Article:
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Definition of “sub” - English Dictionary

"sub" in American English

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subnoun [C]

us   /sʌb/
  • sub noun [C] (REPLACEMENT)

short form ofsubstitute teacher
  • sub noun [C] (SHIP)

short form ofsubmarine: a nuclear sub
  • sub noun [C] (FOOD)

short form ofsubmarine (sandwich)

subverb [I]

us   /sʌb/ -bb-
to work as a substitute teacher: She subs at three schools.
(Definition of sub from the Cambridge Academic Content Dictionary © Cambridge University Press)

"sub" in British English

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subnoun [C]

uk   /sʌb/ us   /sʌb/ informal
  • sub noun [C] (SANDWICH)

US a long, thin loaf of bread filled with meat or cheese, and often lettuce, tomatoes, etc: a meatball sub


uk   /sʌb/ us   /sʌb/ -bb- informal
[I] in sports, to play in a match in someone's place: Travis subbed for the injured defender.
[I] US to do a job temporarily when someone else cannot do it: As a young player, he subbed for Duke Ellington's drummer. I subbed as a teacher for a semester.
[T] UK to replace one player with another during a game: He was subbed in the match against Newcastle.


uk   /sʌb-/ us   /sʌb-/
  • sub- prefix (LESS THAN)

less than a number or level: Winter weather brought sub-zero (= less than 0 degrees) temperatures to much of the country. smart TVs in the sub-$1000 price range the first man to run a sub-4 minute mile
  • sub- prefix (LOWER)

below or in a lower position: the subarctic a sub-layer
  • sub- prefix (LESS GOOD)

not as good as: subhuman a sub-standard effort The film is a sort of sub-Godfather mafia family tale.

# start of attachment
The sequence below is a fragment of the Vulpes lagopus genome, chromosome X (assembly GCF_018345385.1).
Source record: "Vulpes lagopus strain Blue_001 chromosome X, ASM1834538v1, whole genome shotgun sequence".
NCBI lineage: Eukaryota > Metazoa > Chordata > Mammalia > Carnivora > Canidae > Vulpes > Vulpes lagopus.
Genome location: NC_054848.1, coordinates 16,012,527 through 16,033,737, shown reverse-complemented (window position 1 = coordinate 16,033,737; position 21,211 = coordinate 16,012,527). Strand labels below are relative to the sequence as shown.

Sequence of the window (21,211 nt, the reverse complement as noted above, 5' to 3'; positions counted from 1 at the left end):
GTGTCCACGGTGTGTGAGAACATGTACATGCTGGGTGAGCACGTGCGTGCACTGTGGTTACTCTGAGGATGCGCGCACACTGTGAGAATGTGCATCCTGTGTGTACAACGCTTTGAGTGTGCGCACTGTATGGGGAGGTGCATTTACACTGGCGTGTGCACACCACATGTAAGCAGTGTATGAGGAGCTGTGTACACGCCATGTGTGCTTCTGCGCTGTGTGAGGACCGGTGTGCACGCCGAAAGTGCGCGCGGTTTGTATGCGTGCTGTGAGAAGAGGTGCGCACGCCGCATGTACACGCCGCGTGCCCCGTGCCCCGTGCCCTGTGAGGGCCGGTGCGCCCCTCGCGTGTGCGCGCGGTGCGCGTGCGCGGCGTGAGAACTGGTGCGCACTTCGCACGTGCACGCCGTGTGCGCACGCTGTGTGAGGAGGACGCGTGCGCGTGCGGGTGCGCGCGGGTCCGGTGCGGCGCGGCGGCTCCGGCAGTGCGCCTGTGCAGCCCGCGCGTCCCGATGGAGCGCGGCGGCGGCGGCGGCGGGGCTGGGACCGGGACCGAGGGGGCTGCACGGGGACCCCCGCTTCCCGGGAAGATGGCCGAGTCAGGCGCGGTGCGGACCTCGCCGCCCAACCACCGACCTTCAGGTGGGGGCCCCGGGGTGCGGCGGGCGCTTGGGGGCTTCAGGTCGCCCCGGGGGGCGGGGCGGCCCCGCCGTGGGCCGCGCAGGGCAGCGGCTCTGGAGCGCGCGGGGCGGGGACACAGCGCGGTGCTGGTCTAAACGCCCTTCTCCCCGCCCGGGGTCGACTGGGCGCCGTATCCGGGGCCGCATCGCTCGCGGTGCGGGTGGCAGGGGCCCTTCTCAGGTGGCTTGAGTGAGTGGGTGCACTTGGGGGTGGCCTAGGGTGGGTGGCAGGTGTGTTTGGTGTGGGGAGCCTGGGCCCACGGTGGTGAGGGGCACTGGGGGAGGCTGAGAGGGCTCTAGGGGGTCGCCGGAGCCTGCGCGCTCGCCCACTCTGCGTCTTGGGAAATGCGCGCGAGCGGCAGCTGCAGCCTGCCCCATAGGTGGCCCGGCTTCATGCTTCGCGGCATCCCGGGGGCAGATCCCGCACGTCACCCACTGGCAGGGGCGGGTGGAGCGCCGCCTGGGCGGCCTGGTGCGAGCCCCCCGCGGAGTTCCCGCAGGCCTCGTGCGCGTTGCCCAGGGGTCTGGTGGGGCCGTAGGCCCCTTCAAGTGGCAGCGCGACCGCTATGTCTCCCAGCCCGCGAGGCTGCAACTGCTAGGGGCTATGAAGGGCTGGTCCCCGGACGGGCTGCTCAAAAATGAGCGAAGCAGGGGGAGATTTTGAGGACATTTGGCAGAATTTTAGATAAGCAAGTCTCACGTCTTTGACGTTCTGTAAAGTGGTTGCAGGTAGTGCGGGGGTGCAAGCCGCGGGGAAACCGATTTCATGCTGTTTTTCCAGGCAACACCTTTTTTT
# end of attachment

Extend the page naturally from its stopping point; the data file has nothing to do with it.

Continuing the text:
(Definition of sub from the Cambridge Advanced Learners Dictionary & Thesaurus © Cambridge University Press)

"sub" in Business English

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subnoun [C]

uk   /sʌb/ us   informal
→  subscription : You can save up to £20 if you pay your subs by direct debit.
→  substitute noun : There is a great need both for permanent teachers and subs.
payment that your employer gives you earlier than usual because you need money: I ran out of money on Thursday and had to ask my boss for a sub.

subverb [T]

uk   /sʌb/ us   -bb-
to pay an employee earlier than usual because they need money: He subbed him his wages because he had to buy a plane ticket.
(Definition of sub from the Cambridge Business English Dictionary © Cambridge University Press)
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“sub” in Business English

Avoiding common errors with the word enough.
Avoiding common errors with the word enough.
by ,
May 25, 2016
by Liz Walter Enough is a very common word, but it is easy to make mistakes with it. You need to be careful about its position in a sentence, and the prepositions or verb patterns that come after it. I’ll start with the position of enough in the sentence. When we use it with a noun,

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